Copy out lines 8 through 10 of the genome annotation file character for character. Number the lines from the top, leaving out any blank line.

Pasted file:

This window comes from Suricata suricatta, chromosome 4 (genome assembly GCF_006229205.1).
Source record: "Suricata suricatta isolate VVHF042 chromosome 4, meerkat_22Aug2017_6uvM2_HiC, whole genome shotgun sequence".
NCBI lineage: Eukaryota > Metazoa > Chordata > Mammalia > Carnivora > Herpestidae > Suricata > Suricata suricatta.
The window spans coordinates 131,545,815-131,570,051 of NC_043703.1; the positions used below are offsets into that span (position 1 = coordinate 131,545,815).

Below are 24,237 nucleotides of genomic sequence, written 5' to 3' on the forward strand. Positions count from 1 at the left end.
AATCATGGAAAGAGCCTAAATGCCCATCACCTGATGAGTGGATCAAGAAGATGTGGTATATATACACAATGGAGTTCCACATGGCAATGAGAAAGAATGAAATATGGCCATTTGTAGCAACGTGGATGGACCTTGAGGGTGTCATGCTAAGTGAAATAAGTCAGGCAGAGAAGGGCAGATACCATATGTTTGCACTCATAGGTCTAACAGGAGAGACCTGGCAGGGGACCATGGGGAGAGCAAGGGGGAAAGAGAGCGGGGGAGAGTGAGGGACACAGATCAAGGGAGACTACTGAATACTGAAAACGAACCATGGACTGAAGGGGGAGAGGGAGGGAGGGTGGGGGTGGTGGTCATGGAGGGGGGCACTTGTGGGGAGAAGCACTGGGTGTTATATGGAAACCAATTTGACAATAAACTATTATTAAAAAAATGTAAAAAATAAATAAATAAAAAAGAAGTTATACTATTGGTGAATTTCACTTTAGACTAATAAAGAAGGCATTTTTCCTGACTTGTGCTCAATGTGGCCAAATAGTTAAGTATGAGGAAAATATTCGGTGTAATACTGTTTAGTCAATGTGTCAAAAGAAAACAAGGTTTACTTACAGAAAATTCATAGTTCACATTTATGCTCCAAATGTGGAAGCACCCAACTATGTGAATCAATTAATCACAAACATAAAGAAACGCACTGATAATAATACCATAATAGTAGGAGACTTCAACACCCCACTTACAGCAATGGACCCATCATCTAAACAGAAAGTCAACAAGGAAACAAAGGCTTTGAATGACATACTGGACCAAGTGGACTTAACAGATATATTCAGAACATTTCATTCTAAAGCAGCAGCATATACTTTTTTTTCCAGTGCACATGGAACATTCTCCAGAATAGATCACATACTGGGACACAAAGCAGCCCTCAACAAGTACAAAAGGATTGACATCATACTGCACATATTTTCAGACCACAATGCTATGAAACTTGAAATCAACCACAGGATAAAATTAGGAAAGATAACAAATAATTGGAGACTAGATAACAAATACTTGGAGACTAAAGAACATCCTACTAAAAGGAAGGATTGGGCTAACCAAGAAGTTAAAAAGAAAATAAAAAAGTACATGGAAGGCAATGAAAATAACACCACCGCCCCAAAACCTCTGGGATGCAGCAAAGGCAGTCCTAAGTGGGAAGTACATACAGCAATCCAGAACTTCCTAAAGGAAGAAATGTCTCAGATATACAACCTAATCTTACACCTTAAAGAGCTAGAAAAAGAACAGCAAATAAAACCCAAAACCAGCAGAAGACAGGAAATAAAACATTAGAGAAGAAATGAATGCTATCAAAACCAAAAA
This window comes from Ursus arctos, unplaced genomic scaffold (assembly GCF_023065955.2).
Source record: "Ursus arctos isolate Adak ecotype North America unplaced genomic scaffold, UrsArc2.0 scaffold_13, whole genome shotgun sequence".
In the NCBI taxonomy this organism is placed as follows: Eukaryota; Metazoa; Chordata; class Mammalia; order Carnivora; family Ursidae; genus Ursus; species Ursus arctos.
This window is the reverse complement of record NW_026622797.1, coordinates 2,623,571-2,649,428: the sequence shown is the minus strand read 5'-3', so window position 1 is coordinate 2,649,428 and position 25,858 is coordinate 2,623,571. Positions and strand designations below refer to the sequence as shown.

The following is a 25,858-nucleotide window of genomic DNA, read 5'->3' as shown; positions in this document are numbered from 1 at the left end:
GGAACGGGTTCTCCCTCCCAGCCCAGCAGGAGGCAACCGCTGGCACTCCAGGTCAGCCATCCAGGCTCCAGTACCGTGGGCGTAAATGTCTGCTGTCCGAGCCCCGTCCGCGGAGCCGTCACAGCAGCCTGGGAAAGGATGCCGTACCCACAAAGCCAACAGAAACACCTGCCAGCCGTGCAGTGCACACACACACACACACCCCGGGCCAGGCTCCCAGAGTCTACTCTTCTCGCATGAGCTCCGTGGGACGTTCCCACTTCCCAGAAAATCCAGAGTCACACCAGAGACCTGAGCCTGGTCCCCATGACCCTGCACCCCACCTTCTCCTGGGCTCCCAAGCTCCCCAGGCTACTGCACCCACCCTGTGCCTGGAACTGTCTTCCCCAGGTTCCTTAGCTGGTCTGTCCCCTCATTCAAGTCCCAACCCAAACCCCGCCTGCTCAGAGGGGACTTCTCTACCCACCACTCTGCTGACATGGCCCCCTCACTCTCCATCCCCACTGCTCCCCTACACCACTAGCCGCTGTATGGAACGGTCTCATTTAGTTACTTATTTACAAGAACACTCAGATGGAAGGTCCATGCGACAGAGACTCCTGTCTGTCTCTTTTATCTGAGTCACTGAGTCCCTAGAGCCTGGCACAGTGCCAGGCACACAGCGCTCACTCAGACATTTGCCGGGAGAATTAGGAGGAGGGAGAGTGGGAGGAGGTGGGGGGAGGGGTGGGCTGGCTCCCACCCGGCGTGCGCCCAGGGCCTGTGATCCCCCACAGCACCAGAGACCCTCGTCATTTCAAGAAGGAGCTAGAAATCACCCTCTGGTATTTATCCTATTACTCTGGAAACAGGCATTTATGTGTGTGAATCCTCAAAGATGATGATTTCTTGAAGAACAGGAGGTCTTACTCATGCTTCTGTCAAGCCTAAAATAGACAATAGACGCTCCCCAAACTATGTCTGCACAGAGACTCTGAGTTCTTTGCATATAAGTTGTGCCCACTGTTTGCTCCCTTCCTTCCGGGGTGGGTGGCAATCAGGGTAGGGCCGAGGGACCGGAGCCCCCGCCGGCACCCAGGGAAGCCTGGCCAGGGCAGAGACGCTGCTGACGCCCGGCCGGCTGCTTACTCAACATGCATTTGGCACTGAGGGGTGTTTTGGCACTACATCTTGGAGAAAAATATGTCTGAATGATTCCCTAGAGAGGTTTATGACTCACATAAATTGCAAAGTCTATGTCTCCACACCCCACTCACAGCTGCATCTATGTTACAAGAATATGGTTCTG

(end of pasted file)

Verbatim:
Source record: "Ursus arctos isolate Adak ecotype North America unplaced genomic scaffold, UrsArc2.0 scaffold_13, whole genome shotgun sequence".
In the NCBI taxonomy this organism is placed as follows: Eukaryota; Metazoa; Chordata; class Mammalia; order Carnivora; family Ursidae; genus Ursus; species Ursus arctos.
This window is the reverse complement of record NW_026622797.1, coordinates 2,623,571-2,649,428: the sequence shown is the minus strand read 5'-3', so window position 1 is coordinate 2,649,428 and position 25,858 is coordinate 2,623,571. Positions and strand designations below refer to the sequence as shown.